Spanish officials lose no time to restate that Spain wants to demote Gibraltar's presence at talks to that of a municipality. Effectively they are saying that the much trumpeted trilateral forum is dead and buried.
There can be two flags or four flags, but not three flags - those of Britain, Spain and Gibraltar.
By two flags they mean those of Britain and Spain. By four flags they mean those of Britain and Spain, plus the flag of Gibraltar at a par with that of La Linea or some other part of the Campo area.
Although the Spanish Government agreed formally that Gibraltar be given equal status to Britain and Spain when the trilateral forum was first constituted, the present PP government in Spain is dead against it.
Spanish foreign minister Sr Margallo was saying in a newspaper interview at the weekend that what they want is a four-sided forum integrated by Spain and the UK, on the one side, and 'the authorities of the Rock and the Campo on the other.'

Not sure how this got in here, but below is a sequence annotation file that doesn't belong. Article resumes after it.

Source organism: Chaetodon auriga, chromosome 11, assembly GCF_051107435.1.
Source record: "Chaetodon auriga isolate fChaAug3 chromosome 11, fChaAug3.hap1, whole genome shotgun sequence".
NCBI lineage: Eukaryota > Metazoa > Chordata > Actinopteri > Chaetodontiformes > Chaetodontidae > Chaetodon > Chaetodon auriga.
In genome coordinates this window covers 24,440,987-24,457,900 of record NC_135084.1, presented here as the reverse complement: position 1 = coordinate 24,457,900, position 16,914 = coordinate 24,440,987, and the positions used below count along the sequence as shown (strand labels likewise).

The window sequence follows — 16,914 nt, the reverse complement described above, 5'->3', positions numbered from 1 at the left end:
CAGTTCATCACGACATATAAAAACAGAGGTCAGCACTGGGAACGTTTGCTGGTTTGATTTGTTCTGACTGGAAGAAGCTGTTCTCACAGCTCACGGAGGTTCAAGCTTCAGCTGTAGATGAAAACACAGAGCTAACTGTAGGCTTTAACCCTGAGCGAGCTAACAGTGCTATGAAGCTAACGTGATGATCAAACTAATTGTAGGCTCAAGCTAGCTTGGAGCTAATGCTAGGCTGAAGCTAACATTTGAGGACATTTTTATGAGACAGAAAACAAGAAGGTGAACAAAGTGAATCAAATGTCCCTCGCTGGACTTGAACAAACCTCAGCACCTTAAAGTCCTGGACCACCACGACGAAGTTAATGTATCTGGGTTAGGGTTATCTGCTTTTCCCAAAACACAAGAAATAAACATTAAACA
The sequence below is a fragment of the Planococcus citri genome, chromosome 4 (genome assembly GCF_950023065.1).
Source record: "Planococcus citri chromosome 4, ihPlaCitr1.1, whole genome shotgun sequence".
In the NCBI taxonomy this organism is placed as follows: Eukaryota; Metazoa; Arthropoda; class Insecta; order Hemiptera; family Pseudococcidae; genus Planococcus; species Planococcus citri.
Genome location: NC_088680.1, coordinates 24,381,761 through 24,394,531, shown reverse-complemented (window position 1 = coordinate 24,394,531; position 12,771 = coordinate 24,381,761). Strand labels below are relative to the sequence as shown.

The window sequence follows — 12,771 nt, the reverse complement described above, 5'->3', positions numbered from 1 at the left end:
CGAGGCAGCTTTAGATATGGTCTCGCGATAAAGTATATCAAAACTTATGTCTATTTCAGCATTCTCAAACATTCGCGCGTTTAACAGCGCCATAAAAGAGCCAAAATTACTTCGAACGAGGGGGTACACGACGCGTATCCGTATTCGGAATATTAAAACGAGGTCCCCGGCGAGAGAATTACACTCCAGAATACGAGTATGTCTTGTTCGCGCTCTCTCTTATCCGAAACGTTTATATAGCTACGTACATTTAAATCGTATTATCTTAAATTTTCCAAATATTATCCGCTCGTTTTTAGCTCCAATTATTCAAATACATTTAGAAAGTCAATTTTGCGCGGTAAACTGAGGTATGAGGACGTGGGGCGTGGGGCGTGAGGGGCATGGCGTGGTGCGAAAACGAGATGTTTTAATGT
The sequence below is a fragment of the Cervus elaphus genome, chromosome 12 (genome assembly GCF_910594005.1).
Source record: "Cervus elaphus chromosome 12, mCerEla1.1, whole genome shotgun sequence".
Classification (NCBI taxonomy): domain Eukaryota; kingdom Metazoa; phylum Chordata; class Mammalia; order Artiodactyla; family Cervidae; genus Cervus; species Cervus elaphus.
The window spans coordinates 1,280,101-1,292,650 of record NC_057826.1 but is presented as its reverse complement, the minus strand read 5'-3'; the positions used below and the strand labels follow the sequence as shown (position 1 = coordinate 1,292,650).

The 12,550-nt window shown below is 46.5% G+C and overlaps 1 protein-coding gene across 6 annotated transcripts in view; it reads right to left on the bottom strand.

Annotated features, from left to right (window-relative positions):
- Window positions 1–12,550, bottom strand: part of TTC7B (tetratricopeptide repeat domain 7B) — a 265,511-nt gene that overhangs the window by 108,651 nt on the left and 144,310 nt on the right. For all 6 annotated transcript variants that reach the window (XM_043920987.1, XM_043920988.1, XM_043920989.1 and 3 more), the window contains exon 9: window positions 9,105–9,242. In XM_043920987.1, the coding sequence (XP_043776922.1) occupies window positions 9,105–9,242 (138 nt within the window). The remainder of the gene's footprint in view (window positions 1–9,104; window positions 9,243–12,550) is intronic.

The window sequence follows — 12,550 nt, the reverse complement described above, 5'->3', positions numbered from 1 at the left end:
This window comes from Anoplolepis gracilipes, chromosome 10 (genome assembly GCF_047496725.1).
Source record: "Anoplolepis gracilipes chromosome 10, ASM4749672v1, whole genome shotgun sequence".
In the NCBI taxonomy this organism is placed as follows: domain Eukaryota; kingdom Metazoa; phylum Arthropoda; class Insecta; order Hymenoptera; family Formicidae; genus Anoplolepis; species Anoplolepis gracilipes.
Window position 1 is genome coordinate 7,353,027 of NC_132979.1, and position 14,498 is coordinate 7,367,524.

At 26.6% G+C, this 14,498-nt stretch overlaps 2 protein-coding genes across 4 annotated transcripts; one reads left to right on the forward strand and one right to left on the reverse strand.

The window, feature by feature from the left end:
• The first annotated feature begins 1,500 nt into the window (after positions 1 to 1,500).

Nothing could be clearer than that! It means that Spain takes the view that Gibraltar can discuss with the Campo the problems that, they say, affect Spanish workers here, and the like, but important issues are for Britain and Spain only.
Relegating Gibraltar to such lowly levels has always been unacceptable in Gibraltar, even if certain elements in the Foreign Office, forever eager to have a trouble-free time in Spain, like to urge the incumbent at No.6 to adopt what has been seen by chief ministers as an undignified stance.
Those elements in the Foreign Office, who seem to enjoy supporting foreigners and not loyal British people, were exposed at the time of the Falklands war by sending the wrong signals to the claimants of that territory to the extent that they encouraged an invasion by Argentina which must have cost the British exchequer more than keeping the Falklands British! Not to mention the number of people who met their deaths by the conflict.
In the case of Gibraltar, the preamble to the Constitution was not seen as a barrier to engage Spain in formal joint sovereignty negotiations. Gibraltar's position may now have been strengthened by the assurance that no talks will be held with Spain that Gibraltarians are against. But some people ask: what is such an assurance worth?